Michaela tried to imagine the cosmonaut on the Moon: six years, alone.
Michaela was going to the Moon. She intended to work her way through NASA, make it up there in the second or third wave of colonists.
Smart modern probes were already crawling all over the Moon: autonomous, packed with micromechanical systems and quantum logic chips, swarming and co-operating and discovering. Soon, humans would follow.
There was ice in the regolith; they knew that for sure. There was ambitious talk of lassoing the Earth-approach asteroid, XF11, when it came past in October 2028, and applying its resource. And there were new, ingenious speculations that maybe the interior of the Moon was crammed with water and other volatiles, trapped there since the Moon’s savage formation. Riches which would, one day, turn the Moon green.
There were even rumours that the probes had upturned evidence of some kind of sluggish biological activity, in the deep regolith.
But Michaela knew that if it wasn’t for the corpse on the Moon they wouldn’t be going anywhere. It was a silent witness to a Cold War shame, the source of a new impulse to go back and do it nobly this time.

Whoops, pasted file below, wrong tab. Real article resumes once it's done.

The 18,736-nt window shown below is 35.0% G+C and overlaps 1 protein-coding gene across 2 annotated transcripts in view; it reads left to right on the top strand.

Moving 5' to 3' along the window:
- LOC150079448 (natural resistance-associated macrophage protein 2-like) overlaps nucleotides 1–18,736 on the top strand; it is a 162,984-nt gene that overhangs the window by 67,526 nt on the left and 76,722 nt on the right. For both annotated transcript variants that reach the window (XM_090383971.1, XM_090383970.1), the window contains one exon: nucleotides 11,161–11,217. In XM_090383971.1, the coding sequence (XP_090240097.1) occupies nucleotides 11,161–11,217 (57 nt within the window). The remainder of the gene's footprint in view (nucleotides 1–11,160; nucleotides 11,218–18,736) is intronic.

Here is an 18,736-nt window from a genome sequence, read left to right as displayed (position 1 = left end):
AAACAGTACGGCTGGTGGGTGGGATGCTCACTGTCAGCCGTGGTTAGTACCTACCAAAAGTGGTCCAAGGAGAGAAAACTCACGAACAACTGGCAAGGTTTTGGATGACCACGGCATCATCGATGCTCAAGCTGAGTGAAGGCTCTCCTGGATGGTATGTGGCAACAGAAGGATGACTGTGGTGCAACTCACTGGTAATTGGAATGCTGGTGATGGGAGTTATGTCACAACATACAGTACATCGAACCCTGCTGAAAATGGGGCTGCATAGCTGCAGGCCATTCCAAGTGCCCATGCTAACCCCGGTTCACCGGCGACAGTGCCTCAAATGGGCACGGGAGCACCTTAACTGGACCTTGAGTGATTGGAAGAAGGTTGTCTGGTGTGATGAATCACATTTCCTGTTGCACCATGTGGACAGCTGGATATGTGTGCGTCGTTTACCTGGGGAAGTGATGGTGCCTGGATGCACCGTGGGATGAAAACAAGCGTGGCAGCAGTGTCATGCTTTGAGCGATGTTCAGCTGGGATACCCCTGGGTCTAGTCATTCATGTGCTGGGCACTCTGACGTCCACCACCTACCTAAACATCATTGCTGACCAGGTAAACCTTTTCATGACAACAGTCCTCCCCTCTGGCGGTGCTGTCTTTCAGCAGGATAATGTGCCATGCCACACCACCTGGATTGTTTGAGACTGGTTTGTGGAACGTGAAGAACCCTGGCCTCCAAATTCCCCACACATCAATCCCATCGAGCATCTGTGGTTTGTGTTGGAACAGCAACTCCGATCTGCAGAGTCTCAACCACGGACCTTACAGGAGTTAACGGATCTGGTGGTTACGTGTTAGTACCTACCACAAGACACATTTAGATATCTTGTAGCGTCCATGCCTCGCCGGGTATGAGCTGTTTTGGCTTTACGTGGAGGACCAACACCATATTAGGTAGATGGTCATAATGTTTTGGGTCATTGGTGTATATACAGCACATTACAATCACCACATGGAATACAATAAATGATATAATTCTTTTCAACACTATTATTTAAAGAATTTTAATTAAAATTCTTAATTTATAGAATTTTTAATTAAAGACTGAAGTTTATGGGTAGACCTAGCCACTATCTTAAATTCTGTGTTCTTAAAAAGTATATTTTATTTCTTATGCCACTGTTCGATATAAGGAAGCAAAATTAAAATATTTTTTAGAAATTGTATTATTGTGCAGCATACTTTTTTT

Born long after Apollo, Michaela knew she could never be the first to walk on the Moon. Perhaps, though, she could have been the first human to die there. But the absurd, self-sacrificing bravery of that dead cosmonaut had robbed her of that ambition.
The first child, then, she thought. The first mother on the Moon, the first to bring life there. Not a bad goal.
…Unless, she thought, there is life there already.
In Building 241, inside big stainless steel tanks, they were growing dwarf wheat. When Michaela looked through a little porthole she could see the wheat plants, pale and sturdy, straining up to the rows of fluorescents above them, warm little green things struggling for life in this clinical environment.
Fraser was still talking about the dead cosmonaut. ‘We’re all guilty, Michaela,’ he said softly. ‘There is a little patch of the Mare Cognitum forever stained red with human blood…’
And so I took humanity’s first step on another world. A little spray of dust, of ancient pulverized rock, lifted up around my feet and settled back.
The ground glowed in the sunlight, but the sky was utterly black. There were craters of all dimensions, craters on craters. It was a land sculpted by impact.